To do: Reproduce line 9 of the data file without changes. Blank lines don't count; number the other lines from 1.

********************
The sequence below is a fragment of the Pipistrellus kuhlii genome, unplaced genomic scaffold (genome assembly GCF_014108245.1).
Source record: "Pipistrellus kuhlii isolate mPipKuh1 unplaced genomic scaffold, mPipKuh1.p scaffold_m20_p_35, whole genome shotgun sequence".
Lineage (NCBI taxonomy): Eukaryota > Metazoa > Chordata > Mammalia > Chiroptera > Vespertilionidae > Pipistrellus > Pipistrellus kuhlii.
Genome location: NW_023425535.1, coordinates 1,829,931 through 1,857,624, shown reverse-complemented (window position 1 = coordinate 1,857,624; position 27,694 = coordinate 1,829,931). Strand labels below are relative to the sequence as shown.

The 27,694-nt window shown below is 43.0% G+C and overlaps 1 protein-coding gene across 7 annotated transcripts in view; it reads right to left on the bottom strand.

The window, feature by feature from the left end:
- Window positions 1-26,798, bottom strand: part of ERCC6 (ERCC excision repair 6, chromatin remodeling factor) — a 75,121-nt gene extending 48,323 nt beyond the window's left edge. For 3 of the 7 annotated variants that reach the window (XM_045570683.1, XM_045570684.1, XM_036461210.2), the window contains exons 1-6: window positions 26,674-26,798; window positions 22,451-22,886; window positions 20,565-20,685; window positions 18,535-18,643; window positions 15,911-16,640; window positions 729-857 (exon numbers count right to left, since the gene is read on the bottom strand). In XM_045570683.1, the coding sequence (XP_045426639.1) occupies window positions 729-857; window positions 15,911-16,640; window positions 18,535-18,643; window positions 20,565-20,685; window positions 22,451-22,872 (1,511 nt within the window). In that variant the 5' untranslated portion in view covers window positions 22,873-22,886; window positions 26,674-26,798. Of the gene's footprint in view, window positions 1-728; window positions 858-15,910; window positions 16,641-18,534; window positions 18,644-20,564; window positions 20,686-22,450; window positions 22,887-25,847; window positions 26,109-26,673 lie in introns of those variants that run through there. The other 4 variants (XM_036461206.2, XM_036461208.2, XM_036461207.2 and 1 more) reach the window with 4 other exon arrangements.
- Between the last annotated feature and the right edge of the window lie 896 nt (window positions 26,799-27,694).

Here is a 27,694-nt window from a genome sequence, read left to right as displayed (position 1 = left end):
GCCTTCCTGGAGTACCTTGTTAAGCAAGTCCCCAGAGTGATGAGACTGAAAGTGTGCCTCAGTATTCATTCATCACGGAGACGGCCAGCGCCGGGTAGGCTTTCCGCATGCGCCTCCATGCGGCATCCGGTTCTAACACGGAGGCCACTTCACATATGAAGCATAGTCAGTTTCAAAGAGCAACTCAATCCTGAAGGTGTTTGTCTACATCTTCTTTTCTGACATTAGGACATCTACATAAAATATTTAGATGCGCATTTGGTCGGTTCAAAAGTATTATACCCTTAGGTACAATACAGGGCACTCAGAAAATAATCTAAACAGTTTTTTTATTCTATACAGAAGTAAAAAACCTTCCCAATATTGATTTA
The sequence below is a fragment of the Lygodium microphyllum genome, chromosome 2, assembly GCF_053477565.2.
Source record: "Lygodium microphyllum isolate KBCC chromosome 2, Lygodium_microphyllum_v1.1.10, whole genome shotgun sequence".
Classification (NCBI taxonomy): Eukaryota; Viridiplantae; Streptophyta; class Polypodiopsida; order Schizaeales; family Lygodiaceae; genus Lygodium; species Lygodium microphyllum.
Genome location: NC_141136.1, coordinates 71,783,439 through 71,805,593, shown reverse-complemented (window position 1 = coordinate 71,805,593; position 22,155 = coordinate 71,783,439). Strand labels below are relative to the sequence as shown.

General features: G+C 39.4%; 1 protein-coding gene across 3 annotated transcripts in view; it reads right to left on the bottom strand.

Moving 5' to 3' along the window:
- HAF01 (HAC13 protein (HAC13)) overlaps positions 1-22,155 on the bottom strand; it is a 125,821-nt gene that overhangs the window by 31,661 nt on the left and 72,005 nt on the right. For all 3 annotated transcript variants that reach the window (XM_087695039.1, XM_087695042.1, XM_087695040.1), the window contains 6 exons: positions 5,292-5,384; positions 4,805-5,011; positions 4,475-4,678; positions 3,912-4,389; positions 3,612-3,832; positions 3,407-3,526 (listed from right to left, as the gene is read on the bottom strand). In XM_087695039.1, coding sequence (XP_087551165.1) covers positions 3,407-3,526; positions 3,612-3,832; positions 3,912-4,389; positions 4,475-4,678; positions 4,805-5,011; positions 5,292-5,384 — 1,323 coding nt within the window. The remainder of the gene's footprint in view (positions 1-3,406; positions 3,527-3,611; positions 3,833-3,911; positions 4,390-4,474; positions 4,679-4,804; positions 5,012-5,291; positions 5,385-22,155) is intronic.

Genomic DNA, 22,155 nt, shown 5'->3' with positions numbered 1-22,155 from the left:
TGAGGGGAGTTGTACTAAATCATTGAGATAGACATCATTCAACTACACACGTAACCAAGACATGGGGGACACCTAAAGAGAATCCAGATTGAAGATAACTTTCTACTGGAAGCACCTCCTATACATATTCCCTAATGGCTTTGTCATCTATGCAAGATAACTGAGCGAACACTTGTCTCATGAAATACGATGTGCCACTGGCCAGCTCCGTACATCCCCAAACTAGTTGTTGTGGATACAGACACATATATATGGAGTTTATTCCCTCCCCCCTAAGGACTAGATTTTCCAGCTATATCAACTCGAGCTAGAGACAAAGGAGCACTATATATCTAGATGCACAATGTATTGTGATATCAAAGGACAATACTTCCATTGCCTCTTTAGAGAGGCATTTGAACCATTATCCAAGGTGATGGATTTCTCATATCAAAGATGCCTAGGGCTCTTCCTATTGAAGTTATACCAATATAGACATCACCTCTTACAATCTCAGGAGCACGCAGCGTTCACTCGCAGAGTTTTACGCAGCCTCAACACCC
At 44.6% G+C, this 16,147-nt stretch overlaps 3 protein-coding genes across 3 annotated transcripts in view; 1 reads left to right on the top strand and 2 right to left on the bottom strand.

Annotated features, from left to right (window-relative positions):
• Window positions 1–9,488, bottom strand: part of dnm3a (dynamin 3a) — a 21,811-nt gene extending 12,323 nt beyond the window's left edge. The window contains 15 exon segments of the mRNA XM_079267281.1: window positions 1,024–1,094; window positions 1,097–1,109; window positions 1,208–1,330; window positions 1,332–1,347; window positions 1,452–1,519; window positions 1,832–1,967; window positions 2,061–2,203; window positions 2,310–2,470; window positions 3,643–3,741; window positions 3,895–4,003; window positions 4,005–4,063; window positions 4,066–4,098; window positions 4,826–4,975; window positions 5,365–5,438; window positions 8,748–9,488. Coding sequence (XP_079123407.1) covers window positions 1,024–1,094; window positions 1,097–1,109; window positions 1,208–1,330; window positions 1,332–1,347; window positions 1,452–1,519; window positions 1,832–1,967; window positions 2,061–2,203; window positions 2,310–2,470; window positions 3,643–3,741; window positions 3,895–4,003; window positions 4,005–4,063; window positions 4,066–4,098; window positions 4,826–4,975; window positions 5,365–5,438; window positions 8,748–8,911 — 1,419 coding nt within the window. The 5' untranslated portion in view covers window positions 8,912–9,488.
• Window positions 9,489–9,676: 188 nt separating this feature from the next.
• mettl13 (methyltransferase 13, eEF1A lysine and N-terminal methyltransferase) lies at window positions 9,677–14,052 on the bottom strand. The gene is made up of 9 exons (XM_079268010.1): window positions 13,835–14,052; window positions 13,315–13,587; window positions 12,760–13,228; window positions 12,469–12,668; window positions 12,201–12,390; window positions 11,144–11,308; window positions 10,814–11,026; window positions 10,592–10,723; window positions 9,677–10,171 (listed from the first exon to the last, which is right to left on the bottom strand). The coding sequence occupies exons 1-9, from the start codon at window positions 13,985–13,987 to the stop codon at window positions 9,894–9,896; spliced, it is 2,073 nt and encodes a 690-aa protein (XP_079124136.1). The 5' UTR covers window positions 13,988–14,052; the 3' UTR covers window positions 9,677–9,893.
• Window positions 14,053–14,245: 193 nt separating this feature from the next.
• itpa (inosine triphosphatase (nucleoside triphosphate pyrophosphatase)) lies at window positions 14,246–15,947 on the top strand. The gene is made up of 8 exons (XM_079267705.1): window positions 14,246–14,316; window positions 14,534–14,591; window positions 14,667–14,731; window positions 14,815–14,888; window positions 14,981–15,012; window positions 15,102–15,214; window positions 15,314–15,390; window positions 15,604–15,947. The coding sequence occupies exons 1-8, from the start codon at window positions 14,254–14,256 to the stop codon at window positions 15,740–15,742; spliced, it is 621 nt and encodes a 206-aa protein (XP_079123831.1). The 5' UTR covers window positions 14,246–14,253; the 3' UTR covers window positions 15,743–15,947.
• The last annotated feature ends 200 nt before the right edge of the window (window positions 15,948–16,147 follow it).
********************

Here is a 27,694-nt window from a genome sequence, read left to right as displayed (position 1 = left end):